With a stock price below $3 per share and a market cap of around only $230 million, you might reasonably conclude that Antares Pharma
One reason that investors like Antares is because it develops drug-delivery systems that can be used for many different drugs. These include self-injection devices and topical gels. Its technology can be licensed by many other drug-makers, generating increasing income through royalties. Already, Pfizer
The beauty of that kind of business model is that Antares doesn't have to be spending money marketing those treatments. That's typically up to its partners, though Antares reaps benefits from it as sales grow. And in general, the health-care field is a very promising one, as our global and domestic population grows and gets older, requiring more medications, procedures, and devices.
Meanwhile, Antares has a number of products either through trials like ELESTRIN for menopause (partnered with Jazz) and ANTUROL for overactive bladders, or in development like NestraGel for contraception. Also in development is Vibex MTX, which delivers methotrexate, a treatment for rheumatoid arthritis and other autoimmune diseases. With Teva, it's working on an alternative to the commonly used EpiPen epinephrine auto-injector. These are all promising areas, and just one or two big successes can make a huge difference for the company.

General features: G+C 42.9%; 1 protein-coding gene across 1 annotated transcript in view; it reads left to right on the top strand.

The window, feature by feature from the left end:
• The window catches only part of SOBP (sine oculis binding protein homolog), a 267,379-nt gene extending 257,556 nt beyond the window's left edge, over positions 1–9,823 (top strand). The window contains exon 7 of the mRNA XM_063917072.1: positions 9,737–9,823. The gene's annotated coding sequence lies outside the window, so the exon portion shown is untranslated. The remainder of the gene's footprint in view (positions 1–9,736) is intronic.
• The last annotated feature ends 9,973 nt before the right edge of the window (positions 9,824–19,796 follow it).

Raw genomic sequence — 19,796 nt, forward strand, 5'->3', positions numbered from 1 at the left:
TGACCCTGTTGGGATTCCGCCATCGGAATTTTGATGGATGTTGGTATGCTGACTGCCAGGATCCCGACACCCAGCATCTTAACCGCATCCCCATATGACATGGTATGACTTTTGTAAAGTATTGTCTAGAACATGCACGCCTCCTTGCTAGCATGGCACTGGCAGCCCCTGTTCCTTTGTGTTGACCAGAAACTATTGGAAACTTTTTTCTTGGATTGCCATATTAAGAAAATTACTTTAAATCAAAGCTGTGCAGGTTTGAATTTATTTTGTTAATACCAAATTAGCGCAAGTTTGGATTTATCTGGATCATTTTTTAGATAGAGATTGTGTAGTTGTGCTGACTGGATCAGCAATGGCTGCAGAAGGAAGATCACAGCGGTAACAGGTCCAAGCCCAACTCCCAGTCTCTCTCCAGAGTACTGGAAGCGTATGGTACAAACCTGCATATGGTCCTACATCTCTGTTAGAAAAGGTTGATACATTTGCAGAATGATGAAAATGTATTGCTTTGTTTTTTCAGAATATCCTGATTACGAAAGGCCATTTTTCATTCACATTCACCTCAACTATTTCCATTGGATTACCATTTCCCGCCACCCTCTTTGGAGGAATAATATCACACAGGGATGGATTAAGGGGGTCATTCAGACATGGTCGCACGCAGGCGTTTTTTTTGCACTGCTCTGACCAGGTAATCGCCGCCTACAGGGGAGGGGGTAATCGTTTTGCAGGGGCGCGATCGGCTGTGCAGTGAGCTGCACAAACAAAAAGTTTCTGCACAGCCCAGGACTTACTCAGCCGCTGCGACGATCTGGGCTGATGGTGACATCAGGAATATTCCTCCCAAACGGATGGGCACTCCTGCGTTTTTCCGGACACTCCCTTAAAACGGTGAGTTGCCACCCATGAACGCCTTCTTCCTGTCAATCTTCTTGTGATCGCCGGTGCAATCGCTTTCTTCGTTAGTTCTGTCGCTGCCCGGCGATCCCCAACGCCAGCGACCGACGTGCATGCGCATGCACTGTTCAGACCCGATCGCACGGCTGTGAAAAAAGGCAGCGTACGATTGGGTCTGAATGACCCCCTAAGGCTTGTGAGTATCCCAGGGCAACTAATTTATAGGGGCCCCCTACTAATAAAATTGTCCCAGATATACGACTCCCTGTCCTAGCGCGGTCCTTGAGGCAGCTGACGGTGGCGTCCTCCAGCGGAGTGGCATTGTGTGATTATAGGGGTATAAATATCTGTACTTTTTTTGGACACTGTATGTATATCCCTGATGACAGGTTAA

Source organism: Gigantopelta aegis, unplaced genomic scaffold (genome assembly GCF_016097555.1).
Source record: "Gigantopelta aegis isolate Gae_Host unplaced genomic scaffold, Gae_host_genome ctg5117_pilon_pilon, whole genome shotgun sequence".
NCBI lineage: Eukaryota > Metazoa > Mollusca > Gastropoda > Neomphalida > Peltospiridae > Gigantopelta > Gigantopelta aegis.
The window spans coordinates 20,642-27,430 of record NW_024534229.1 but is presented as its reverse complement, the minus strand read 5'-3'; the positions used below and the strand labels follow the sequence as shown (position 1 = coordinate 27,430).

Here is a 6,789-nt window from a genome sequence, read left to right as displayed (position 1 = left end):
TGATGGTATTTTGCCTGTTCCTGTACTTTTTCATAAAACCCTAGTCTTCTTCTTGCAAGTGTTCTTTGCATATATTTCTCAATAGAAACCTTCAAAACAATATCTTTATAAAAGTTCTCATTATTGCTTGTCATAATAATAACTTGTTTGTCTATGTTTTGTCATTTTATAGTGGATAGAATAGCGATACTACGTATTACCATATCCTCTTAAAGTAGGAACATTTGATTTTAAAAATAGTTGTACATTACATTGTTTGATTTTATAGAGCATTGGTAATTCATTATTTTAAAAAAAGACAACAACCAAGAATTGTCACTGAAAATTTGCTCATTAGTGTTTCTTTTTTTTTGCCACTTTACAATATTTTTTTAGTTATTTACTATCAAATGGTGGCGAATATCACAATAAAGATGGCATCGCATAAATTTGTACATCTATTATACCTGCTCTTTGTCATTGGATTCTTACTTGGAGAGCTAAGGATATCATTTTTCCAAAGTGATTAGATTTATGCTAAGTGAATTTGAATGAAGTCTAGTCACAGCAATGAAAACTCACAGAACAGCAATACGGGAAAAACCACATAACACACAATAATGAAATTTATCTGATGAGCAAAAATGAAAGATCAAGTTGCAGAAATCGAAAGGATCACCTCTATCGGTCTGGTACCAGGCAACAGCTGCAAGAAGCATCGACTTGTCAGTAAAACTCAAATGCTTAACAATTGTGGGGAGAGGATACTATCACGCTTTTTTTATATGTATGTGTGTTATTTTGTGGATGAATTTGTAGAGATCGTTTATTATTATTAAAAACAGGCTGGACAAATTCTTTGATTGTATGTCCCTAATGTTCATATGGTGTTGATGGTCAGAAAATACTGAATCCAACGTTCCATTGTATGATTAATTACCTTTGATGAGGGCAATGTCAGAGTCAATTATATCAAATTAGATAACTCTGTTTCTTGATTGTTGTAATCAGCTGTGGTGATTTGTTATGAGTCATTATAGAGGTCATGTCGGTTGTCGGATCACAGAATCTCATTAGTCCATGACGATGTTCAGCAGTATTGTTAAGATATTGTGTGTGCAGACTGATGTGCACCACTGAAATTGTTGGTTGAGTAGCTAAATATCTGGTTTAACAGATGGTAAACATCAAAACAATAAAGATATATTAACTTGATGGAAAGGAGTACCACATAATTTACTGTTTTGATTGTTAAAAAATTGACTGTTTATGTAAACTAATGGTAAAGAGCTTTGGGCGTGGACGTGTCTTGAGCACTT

A final reason to buy is the price. Antares stock recently plunged 33% on less-than-unequivocally-good results for BioSante Pharmaceuticals'
Reasons you might sell (or choose not to buy) Antares include the fact that it's a penny stock -- a stock selling for less than $5 per share. Yes, some pennies do grow and reward investors. But many are tied to shaky enterprises, with their relatively few shares easily manipulated by hypesters pumping and dumping the stock. As with any penny stock, proceed with caution.
You might also avoid Antares if you don't know much about biotechnology. In all investing, it's best to have a good handle on how a company operates and makes its money, and also on its competitive landscape. For most of us, who aren't scientists, this can be tough with such companies.
Meanwhile, although Antares is seeing its revenue grow briskly, that still hasn't translated into profits. It can be safer to stick with companies that are already profitable.
So should you buy or cross the company off your list? Consider just holding, or waiting, instead. Biotech companies tend to rise or fall according to binary events on the pathway to product approval. In time, Antares may have some more successful treatments under its roof, or additional lucrative partnerships for its drug-delivery systems.
I'm not rushing out to buy shares of Antares, but I'm going to keep an eye on it, and think some more about it. You might want to do the same. It's not for the risk-averse, though -- there are plenty of solid, profitable dividend payers for those folks, and ones that are growing briskly, too.